In September 1914, he enlisted in the Universities and Public Schools Battalion of the Royal Fusiliers, and was made 2nd Lieutenant, 11th (Service) Battalion, Gloucestershire Regt in the December of that year. He was attached to the 7th Battalion and went out to Gallipoli on 24th September 1915. That November, Gallipoli was hit by a great blizzard; Stephen suffered from frostbite and was invalided home.

After his convalescence, he went out to the western front on 24th August 1916, where he took part in the attack at High Wood. The plan was to use tanks later on in the month, and Stephen’s regiment was preparing the way by attempting to penetrate into the German trenches. Stephen was the only officer of his battalion to succeed in doing so, but he was never seen again.

In June 1917, the King’s College Review quoted a letter that Stephen’s Colonel wrote: “The regiment attacked on the 9th and your son gallantly led his men into the enemy’s lines but were driven out by superior numbers. Your son was last seen at the head of his men… he was a brave splendid officer and at once made himself popular with his brother officers and men.”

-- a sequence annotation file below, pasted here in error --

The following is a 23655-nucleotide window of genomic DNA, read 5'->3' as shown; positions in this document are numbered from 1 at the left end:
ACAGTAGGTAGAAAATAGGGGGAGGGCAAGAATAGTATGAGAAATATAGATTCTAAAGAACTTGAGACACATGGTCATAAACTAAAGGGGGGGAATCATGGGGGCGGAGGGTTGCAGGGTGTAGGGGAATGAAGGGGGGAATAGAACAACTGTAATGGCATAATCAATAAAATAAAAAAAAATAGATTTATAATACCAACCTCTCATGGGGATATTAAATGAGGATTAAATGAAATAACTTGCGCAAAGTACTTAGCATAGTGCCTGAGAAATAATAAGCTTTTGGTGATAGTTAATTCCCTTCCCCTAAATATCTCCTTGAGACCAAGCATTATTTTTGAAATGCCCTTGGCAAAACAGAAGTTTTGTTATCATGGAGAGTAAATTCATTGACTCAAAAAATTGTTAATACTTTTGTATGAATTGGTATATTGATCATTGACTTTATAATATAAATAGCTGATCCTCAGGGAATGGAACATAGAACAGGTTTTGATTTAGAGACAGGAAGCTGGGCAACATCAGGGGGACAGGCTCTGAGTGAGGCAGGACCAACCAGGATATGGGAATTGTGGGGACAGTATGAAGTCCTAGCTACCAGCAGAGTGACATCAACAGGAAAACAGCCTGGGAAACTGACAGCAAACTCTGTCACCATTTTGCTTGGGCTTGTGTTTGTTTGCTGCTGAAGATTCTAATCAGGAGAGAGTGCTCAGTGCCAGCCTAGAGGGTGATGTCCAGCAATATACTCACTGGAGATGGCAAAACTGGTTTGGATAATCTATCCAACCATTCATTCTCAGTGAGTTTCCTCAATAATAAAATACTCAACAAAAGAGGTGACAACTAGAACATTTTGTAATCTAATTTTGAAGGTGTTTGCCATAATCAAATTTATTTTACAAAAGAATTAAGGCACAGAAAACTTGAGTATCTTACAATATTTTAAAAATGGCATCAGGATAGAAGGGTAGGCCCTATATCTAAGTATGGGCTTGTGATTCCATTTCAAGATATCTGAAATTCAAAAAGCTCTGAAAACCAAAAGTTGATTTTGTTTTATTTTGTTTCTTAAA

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William Vernon Rayner

William Vernon Rayner was in Homeboarders house from 1894 until 1898. Rayner played cricket for the school, although it is difficult to see why he was included on the team as he was not a good fielder and the most runs he is recorded as scoring is 4! He played for the school against Charterhouse and Eton, as well as in a special match against a team made up of members of the House of Lords and the House of Commons. In football, he played as a forward for Homeboarders. He scored their only goal in a 4-1 loss against Rigaud’s in the house football final in 1897. He performed even better in goal and in a match against the Old Carthusians in 1898 played ‘splendidly, saving shot after shot in fine style’ ensuring his team won 6-0.

After leaving school he became a solicitor and practiced in Smith Square. In the 1911 census he is noted as boarding at No. 10 Vincent Square. He then moved to Buenos Aires where he worked for the British Consulate. On the declaration of war, he returned to England and enlisted in the Royal Fusiliers. He served as a Lance-Corporal in France but was sent home wounded in March 1916. He returned to the front in late June 1916, and reported ‘missing’ three weeks later, when the advance was made near Bethune; presumed killed in action July 23, 1916.

19160723_Rayner,WV